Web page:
London 2012: Gymnastics duo chasing first Scottish Olympic gold

Gymnasts Daniel Purvis and Daniel Keatings

Such is the focus on Sir Chris Hoy, Andy Murray, Katherine Grainger, Hannah Miley and their respective sports, that they are now becoming household names in Scotland.

But, in gymnastics, there are two other men who are equally confident of bringing medals back to Scotland.

They are the two Daniels - Purvis and Keatings - who could well become Scotland's first ever gymnastics medal winners.

In 2010 Purvis won bronze medals at both the European then the World Championships. Last year, he was ranked number one in the world. All this in a sport which places huge physical demands on the athletes - even the best in the world must practice until they drop.

Keatings says: "Competition's the easy bit, really, because when we're training we do three routines every day and it's that third routine that's really hard. But it makes us fit for competition.

"Once you get off the pommel you can't feel your arms, you have to rest a lot before your next routine - and that's day in day out, so you're really pushing it.

"But I think that's why gymnastics is artistic, we try to make it look easy and elegant in competition, that's where the training really pays off."

Keatings represented Scotland in the 2006 Commonwealth Games, but, in 2009, he arrived on the world stage when he became the first British gymnast to win a medal at the World Championships, taking silver in the all-round competition.

For Keatings 2010 also started well, but then he suffered a horror injury.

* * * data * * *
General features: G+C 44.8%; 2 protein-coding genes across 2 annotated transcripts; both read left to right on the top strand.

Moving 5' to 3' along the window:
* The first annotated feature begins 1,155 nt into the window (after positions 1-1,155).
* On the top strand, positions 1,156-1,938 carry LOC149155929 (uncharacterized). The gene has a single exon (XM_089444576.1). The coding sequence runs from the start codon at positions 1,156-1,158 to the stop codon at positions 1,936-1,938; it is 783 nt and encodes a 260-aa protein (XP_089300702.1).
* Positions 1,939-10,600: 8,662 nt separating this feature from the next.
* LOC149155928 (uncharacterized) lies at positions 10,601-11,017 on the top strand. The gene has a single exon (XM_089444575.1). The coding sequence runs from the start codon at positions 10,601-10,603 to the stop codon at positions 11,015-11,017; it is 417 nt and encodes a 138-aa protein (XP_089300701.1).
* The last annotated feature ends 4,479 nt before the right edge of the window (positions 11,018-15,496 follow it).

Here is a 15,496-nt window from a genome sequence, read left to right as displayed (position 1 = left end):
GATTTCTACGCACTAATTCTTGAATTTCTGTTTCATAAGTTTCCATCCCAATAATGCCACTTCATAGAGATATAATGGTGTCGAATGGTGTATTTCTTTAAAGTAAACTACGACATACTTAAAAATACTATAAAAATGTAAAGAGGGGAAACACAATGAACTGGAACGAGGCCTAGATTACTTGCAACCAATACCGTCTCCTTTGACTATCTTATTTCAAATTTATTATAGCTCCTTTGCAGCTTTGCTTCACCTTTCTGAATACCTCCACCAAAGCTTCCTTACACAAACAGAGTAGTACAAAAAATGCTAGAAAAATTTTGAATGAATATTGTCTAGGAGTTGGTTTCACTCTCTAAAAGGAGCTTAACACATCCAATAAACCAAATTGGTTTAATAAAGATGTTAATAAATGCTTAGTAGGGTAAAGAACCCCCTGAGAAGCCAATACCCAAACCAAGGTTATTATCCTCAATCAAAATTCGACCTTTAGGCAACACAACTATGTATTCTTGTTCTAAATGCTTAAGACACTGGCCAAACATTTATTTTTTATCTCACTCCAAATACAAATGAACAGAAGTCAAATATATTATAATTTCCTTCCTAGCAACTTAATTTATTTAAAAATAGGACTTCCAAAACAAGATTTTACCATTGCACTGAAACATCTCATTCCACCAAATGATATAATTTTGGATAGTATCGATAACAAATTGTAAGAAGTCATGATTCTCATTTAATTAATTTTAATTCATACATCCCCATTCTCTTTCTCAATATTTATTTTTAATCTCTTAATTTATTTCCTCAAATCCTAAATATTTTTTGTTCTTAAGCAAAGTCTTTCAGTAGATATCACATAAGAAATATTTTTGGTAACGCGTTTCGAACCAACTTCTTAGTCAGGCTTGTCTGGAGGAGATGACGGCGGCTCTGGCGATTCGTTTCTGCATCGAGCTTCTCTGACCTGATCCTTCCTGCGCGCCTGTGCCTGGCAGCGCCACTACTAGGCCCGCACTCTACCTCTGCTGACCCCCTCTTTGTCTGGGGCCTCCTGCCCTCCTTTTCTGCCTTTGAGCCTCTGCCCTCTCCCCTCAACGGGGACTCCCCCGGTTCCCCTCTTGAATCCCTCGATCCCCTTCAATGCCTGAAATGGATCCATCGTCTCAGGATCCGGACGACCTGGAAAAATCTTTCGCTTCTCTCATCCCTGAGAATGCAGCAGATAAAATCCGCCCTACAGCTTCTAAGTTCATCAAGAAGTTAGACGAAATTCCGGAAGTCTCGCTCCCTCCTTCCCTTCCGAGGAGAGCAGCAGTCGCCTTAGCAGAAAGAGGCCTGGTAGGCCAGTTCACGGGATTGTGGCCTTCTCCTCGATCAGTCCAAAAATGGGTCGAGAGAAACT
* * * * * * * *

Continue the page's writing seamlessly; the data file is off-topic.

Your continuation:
"I became European champion on the pommel horse in 2010. Two days later I went back into training to try and increase my routines and I snapped my cruciate ligament in my right knee and it kept me out for the best part of a year.

"When I first did it, I thought, 'Oh God, is this going to be career ending?' But I kept thinking positively and within a few months I was back on my feet. I was back training hard again."

He was fully recovered by the World Championships in 2011, but a poor performance from Keatings and the team meant the test event at the Olympic arena earlier this year was the last chance for the men to qualify for London 2012.

With a fully-funded full-time training programme with coaches, nutritionists, psychologists and doctors, British gymnasts have enjoyed unprecedented success since the last Olympics in Beijing. But that's only part of the explanation. A big factor in their success is the spirit within the team.

"Gymnastics is looked at as an individual sport, but it's also a team competition as well," says Keatings.

"So it's great to stay together as a team. If we see people doing good routines in training then it boosts our confidence as well.

"I think we really push off each other and that's why we've been getting these good results.

Purvis agrees that confidence in the squad is growing: "Over the years British gymnastics hasn't been amazingly strong at world level.

"But I think, the next cycle, the ones behind us, they're going to be even more confident because of what we've achieved."

Now, with the British team safely qualified for London, Keatings and Purvis have moved beyond hoping - they now expect to become the first Scots to win medals in gymnastics.

"We are contenders," says Purvis.

"But we have to keep our feet on the ground and really focus. The way I see it, every session counts.

Keatings is also focused on his goal of Olympic glory.

"Obviously, I'd love the gold, an Olympic medal in London, that would be the biggest thing ever.

"That's why I'm in the gym every day working 110% to try and enable that dream to become reality."

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